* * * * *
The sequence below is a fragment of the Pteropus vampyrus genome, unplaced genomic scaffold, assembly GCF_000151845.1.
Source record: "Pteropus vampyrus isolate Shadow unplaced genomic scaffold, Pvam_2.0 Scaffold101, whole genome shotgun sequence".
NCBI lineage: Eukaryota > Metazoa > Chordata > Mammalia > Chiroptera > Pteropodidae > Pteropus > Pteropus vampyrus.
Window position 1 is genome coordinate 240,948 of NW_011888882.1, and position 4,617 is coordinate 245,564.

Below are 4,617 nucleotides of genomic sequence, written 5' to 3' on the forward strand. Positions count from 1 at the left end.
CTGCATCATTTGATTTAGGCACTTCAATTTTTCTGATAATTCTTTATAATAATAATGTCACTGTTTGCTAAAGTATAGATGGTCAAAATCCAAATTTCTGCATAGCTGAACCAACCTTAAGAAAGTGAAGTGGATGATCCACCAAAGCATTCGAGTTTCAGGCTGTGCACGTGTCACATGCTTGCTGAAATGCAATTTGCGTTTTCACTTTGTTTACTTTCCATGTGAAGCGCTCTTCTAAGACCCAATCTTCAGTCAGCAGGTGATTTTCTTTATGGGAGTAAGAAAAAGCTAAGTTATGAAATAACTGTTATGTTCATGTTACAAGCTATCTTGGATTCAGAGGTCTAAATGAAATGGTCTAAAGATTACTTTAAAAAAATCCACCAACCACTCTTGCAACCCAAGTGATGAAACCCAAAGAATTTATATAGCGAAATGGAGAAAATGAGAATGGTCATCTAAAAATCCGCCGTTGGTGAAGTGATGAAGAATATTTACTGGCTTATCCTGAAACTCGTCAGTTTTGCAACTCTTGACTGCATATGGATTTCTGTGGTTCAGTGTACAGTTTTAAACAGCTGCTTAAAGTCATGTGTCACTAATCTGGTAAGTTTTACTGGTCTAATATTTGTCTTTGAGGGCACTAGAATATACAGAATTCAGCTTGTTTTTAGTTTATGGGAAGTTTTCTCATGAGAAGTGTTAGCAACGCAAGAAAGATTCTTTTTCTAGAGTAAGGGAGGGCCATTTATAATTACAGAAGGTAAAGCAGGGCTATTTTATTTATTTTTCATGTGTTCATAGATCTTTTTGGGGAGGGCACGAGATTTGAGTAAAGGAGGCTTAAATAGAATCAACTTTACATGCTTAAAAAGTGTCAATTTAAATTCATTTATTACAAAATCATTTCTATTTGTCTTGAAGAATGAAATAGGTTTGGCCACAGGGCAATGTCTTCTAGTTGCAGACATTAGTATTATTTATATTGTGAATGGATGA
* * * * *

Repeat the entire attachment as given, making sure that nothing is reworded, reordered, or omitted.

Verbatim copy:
The sequence below is a fragment of the Pteropus vampyrus genome, unplaced genomic scaffold, assembly GCF_000151845.1.
Source record: "Pteropus vampyrus isolate Shadow unplaced genomic scaffold, Pvam_2.0 Scaffold101, whole genome shotgun sequence".
NCBI lineage: Eukaryota > Metazoa > Chordata > Mammalia > Chiroptera > Pteropodidae > Pteropus > Pteropus vampyrus.
Window position 1 is genome coordinate 240,948 of NW_011888882.1, and position 4,617 is coordinate 245,564.

Below are 4,617 nucleotides of genomic sequence, written 5' to 3' on the forward strand. Positions count from 1 at the left end.
CTGCATCATTTGATTTAGGCACTTCAATTTTTCTGATAATTCTTTATAATAATAATGTCACTGTTTGCTAAAGTATAGATGGTCAAAATCCAAATTTCTGCATAGCTGAACCAACCTTAAGAAAGTGAAGTGGATGATCCACCAAAGCATTCGAGTTTCAGGCTGTGCACGTGTCACATGCTTGCTGAAATGCAATTTGCGTTTTCACTTTGTTTACTTTCCATGTGAAGCGCTCTTCTAAGACCCAATCTTCAGTCAGCAGGTGATTTTCTTTATGGGAGTAAGAAAAAGCTAAGTTATGAAATAACTGTTATGTTCATGTTACAAGCTATCTTGGATTCAGAGGTCTAAATGAAATGGTCTAAAGATTACTTTAAAAAAATCCACCAACCACTCTTGCAACCCAAGTGATGAAACCCAAAGAATTTATATAGCGAAATGGAGAAAATGAGAATGGTCATCTAAAAATCCGCCGTTGGTGAAGTGATGAAGAATATTTACTGGCTTATCCTGAAACTCGTCAGTTTTGCAACTCTTGACTGCATATGGATTTCTGTGGTTCAGTGTACAGTTTTAAACAGCTGCTTAAAGTCATGTGTCACTAATCTGGTAAGTTTTACTGGTCTAATATTTGTCTTTGAGGGCACTAGAATATACAGAATTCAGCTTGTTTTTAGTTTATGGGAAGTTTTCTCATGAGAAGTGTTAGCAACGCAAGAAAGATTCTTTTTCTAGAGTAAGGGAGGGCCATTTATAATTACAGAAGGTAAAGCAGGGCTATTTTATTTATTTTTCATGTGTTCATAGATCTTTTTGGGGAGGGCACGAGATTTGAGTAAAGGAGGCTTAAATAGAATCAACTTTACATGCTTAAAAAGTGTCAATTTAAATTCATTTATTACAAAATCATTTCTATTTGTCTTGAAGAATGAAATAGGTTTGGCCACAGGGCAATGTCTTCTAGTTGCAGACATTAGTATTATTTATATTGTGAATGGATGA